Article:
Equitable Life campaigners have claimed victory in the High Court as Judges extended the period for compensation claims back to 1991, rejecting the 1999 cap which the government had sought to impose.
Payments will still be on a case-by-case basis however, and grounds for eligibility have yet to be decided.
The High Court Judgment is the latest twist in a long-running wrangle over compensation, which has seen legal actions, a government inquiry, two reports by the Parliamentary Ombudsman and ongoing protests by investors who have seen the value of their pensions fall.
Founded in 1762, Equitable Life was the oldest mutual life assurance society in the world. It specialised in private pensions, offering ‘with-profits’ policies and guaranteed annuities. The firm paid generous ‘reversionary bonuses’ each year in addition to a guaranteed interest rate and the prospect of a ‘terminal bonus’ on retirement. During the 1990s it became apparent that Equitable Life was unable to meet its commitments. It cut bonus rates and reduced annuity payments in moves that severely disadvantaged the estimated 1m people who had pensions invested with the firm. In 2000 it lost a legal case over these changes and was defeated again in the House of Lords. The firm stopped taking on new business and introduced a high penalty fee for withdrawing funds.
Equitable investors claim that they were mislead by the firm, which failed to admit its difficulties. They argued that Government regulators should have intervened and that their failure to do so exacerbated their losses. An inquiry, headed by Lord Penrose, was set up to look into these claims and reported in 2004. The Parliamentary Ombudsman, Ann Abraham, investigated the government’s role in Equitable Life’s collapse and published a hard-hitting report in July 2008.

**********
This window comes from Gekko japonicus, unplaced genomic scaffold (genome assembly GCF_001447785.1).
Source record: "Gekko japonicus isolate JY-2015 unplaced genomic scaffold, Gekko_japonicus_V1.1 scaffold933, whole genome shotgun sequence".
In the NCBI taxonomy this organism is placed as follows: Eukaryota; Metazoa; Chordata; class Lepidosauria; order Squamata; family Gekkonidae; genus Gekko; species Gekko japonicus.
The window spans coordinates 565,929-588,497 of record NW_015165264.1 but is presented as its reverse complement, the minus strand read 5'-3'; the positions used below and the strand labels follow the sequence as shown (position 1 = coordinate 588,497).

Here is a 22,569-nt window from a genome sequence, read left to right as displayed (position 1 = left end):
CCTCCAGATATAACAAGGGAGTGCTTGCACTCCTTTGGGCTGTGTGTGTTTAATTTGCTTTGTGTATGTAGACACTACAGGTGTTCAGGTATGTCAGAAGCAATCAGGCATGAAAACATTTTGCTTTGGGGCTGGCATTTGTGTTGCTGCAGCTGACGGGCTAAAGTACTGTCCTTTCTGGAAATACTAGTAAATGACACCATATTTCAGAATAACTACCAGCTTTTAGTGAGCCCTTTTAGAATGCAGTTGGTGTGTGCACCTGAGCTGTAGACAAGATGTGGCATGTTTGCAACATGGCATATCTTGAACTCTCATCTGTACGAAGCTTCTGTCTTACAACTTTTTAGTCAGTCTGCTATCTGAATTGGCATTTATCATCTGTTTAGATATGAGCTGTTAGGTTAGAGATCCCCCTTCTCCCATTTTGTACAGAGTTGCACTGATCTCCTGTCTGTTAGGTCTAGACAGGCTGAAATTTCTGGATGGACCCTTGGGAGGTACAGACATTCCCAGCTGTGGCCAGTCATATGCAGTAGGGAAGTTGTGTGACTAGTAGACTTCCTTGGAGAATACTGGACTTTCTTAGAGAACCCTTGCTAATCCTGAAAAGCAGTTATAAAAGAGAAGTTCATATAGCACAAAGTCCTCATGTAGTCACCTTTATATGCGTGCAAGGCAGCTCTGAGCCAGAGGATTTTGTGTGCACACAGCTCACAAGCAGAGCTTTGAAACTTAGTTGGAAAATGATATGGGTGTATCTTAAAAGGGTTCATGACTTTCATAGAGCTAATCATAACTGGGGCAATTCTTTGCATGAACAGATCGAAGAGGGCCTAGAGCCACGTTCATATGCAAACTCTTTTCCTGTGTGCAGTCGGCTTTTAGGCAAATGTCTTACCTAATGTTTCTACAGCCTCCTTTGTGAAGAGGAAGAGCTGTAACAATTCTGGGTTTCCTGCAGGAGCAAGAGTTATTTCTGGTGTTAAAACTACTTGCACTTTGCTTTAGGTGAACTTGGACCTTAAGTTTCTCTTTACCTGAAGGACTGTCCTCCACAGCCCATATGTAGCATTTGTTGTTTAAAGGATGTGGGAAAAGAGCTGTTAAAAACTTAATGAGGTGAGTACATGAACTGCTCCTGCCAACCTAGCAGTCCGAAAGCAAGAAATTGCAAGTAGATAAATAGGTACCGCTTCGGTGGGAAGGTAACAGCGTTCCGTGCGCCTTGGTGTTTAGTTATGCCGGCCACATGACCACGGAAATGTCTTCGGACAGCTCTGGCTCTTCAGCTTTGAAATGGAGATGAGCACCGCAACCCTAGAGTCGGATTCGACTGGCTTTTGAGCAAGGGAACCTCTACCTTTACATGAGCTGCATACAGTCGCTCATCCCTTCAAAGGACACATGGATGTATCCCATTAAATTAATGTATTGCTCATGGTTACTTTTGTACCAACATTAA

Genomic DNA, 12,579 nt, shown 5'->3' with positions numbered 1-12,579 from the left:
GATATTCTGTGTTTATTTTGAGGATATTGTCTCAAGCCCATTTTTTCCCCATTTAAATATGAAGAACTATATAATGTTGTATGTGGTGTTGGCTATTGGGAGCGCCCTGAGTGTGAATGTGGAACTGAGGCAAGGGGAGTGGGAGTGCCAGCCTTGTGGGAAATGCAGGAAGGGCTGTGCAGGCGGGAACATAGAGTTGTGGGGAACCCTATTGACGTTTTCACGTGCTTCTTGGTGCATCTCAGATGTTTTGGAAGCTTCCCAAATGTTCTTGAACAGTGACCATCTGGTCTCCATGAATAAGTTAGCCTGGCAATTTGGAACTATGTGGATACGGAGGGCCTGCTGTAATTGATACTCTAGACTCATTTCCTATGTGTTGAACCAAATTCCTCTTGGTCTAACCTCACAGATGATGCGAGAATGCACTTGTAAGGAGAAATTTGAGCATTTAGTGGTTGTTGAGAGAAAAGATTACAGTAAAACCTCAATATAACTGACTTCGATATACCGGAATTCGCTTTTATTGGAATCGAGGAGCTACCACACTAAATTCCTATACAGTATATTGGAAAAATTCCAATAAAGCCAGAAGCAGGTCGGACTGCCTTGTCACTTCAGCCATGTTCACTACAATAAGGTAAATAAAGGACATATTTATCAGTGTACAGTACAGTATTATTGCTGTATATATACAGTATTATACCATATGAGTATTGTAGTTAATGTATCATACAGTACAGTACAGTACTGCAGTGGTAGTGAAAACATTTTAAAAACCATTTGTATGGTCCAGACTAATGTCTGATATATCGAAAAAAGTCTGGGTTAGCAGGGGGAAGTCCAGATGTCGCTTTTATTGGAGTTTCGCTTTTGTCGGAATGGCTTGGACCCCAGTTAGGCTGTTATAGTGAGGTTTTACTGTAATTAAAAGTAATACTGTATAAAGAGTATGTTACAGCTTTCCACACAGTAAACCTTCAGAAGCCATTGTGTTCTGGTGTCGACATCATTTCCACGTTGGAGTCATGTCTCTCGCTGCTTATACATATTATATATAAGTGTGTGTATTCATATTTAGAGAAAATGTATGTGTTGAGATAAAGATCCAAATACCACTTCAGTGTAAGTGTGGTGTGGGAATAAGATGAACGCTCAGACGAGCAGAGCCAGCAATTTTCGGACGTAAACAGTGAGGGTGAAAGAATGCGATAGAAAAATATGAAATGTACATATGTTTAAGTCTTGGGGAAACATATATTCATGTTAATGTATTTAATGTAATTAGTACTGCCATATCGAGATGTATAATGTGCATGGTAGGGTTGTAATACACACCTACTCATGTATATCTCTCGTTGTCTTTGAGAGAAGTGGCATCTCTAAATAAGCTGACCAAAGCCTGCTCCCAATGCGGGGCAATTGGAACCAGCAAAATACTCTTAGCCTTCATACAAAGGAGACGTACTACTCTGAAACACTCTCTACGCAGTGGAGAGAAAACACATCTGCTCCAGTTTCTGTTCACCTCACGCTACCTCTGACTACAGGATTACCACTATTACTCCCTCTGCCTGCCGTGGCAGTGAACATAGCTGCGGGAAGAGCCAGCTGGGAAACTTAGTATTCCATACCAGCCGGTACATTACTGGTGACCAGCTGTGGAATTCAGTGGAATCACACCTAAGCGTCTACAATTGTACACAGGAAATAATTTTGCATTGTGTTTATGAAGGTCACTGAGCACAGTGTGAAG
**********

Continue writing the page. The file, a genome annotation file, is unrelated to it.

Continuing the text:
The Ombudsman’s report found that government agencies had indeed been negligent and suggested that compensation should be paid to investors who had lost money. Although the government admitted some responsibility, it resisted calls for blanket compensation and proposed instead to make ex-gracia payments to the hardest hit cases. It appointed a retired appeal court judge, Sir John Chadwick, to advise on how compensation should be awarded.
The Equitable Members Action Group, representing policyholders, requested a judicial review over the government’s failure to implement the Parliamentary Ombudsman’s recommendations. Lord Justice Carnwath and Mr Justice Gross partially upheld their challenge, although they agreed that the government was not obliged to compensate all policyholders and could operate an ex-gracia system as it proposed. They did agree that the government’s failings covered an earlier period that it had admitted and that policyholders from as far back as 1991 could pursue a claim for compensation, rather than just those from 1999 onwards. This ruling will boost the numbers of potential claimants considerably and has been hailed by campaigners as a major victory.
Pressure on the government continues, with an Early Day Motion brought before the House of Commons by the Liberal MP, Vince Cable. This has 331 signatures and notes with regret ‘the fact that over 30,000 people have already died waiting for a just resolution to this saga.’ On 4 November, Equitable Life campaigners plan to march on parliament with 15 coffins to symbolise the 15 policyholders they say are dying every day, ‘waiting for justice’.
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